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Winter Minisee

Winter Minisee, 17, of Los Angeles, who is part of the Women’s March Youth Initiative, was inspired to get involved when she heard a co-founder of the march speak last year. It earned her a scholarship to the 2017 Women’s Convention. “Now I do outreach and give out Empower tool kits to other youth,” she tells Yahoo Lifestyle. “Some of my peers are involved in the Women’s March, but I’m the only one on an actual outreach team.” (Photo: Ronda Churchill for Yahoo Lifestyle)

Faces of Power to the Polls, the Las Vegas Women's March: 'Our voices are finally being heard'

Beth Greenfield
Senior Writer

“They say what happens in Vegas stays in Vegas — but not today.” So said Alejandra Castillo, head of YWCA USA, from the stage of Power to the Polls, this year’s national Women’s March event, held on Sunday afternoon in Sin City. It was a fitting declaration for a day of taking stock and reinvigoration, meant to drop like a heavy stone into the waters of civic action and send ripples back out as far as they can travel.

Because unlike last year’s massive, anger-fueled march through the streets of Washington D.C., this was a rally, meant to be the official kickoff toward a decidedly more focused goal: to get one million women — the same number that marched through the capital in February 2017 — registered to vote, with a special eye on midterm elections. And volunteers got to work as soon as the doors to the Sam Boyd Stadium opened, roving with clipboards and getting people registered at designated tables.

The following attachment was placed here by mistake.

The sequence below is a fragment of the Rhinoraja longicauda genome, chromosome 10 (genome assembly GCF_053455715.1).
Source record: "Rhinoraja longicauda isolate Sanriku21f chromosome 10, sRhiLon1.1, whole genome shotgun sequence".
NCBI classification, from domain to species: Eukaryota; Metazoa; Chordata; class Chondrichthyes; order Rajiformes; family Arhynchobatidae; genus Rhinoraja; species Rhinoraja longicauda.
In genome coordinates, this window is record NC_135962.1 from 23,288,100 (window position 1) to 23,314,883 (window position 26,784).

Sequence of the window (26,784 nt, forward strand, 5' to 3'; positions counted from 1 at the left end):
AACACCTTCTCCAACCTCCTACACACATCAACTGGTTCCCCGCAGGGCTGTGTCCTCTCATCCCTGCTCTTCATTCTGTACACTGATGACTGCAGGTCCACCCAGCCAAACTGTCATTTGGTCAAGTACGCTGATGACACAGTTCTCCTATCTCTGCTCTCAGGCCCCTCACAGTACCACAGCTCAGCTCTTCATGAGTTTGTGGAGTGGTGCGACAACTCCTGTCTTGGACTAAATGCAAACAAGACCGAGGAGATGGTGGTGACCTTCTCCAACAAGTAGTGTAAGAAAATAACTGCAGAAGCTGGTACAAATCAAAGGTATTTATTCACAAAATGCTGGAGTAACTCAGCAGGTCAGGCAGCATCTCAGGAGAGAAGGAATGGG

Many speakers of the day — national activists like political commentator, writer, and professor Melissa Harris-Perry and Cecile Richards of Planned Parenthood, a smattering of politicians, Las Vegas shooting survivor turned gun-safety activist Christine Caria, and even superstar Cher — stayed powerfully on message, but there was no shortage of party vibes in the crowd of about 20,000. Women of all ages and races, and plenty of supportive men, were out in force in their dusted-off pink pussy hats, holding cleverly updated signs.

Most seemed to come from Nevada or California, though some traveled from as far as New York. All were laser-focused on the speakers and the vibes of empowerment, screaming and whooping and cheering in all the right places.

Above, a glimpse at some of the women who brought their best game to the stadium.

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